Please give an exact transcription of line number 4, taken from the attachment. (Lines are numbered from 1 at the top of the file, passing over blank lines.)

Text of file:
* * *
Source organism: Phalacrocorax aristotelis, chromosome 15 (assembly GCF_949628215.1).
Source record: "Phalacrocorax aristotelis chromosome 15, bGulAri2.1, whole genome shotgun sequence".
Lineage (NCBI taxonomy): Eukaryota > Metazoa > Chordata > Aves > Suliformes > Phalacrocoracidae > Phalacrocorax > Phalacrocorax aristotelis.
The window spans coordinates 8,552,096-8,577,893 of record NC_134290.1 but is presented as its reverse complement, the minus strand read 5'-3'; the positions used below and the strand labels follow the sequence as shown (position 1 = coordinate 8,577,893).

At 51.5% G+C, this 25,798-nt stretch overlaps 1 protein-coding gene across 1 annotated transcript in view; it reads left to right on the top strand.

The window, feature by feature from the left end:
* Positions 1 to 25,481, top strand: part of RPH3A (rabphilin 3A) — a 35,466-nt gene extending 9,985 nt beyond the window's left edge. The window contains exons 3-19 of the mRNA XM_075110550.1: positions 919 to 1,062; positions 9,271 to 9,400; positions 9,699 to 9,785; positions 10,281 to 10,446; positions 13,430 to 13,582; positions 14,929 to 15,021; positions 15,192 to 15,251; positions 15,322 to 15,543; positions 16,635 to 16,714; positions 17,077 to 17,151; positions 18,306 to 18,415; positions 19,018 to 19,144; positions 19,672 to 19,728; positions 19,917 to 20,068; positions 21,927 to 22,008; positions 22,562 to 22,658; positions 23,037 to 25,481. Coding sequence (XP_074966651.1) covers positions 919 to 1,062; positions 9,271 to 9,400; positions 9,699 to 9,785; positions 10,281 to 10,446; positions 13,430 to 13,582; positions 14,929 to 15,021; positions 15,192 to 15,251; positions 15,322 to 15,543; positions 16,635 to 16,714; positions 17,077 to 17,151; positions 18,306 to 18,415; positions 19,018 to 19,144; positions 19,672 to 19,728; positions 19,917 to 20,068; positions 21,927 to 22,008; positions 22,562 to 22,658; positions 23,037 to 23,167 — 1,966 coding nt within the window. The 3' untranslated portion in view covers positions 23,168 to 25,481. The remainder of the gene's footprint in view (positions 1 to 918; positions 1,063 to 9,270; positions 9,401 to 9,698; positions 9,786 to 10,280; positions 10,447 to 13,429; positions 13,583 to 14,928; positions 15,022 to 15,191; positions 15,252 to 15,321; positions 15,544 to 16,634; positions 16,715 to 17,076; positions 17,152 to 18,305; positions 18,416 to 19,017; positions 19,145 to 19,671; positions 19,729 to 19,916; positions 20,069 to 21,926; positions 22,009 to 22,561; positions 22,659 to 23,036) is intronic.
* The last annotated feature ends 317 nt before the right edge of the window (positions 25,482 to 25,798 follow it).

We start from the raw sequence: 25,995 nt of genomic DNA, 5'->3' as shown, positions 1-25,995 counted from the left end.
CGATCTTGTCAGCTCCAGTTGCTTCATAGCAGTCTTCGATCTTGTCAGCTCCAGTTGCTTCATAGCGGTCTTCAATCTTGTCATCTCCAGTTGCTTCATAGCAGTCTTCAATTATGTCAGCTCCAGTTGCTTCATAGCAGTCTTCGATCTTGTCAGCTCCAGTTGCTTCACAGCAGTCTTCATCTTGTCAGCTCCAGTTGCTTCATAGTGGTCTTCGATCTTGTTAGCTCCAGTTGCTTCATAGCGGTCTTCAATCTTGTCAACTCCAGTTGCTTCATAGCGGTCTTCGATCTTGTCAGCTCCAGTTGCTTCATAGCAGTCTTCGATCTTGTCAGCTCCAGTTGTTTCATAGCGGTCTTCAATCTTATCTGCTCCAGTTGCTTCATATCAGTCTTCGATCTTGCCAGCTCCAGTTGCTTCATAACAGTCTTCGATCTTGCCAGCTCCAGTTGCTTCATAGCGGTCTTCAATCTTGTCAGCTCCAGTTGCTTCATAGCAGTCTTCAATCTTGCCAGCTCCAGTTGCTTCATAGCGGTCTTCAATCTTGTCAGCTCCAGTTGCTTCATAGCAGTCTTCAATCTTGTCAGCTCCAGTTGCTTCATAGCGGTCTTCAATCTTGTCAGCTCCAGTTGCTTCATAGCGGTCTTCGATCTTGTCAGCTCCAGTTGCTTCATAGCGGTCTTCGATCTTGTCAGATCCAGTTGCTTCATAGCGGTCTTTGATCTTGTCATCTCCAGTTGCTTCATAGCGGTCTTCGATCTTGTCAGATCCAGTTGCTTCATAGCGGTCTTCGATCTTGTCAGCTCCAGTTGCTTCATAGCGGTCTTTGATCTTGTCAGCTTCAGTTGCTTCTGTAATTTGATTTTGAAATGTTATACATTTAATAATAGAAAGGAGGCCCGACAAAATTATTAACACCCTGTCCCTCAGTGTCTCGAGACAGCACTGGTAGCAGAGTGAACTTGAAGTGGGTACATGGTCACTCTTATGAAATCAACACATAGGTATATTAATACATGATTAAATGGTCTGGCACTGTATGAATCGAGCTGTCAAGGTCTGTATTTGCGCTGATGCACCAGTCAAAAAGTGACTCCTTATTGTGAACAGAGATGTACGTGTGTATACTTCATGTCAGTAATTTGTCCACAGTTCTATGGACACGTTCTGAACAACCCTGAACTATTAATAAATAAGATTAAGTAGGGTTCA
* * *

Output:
The window spans coordinates 8,552,096-8,577,893 of record NC_134290.1 but is presented as its reverse complement, the minus strand read 5'-3'; the positions used below and the strand labels follow the sequence as shown (position 1 = coordinate 8,577,893).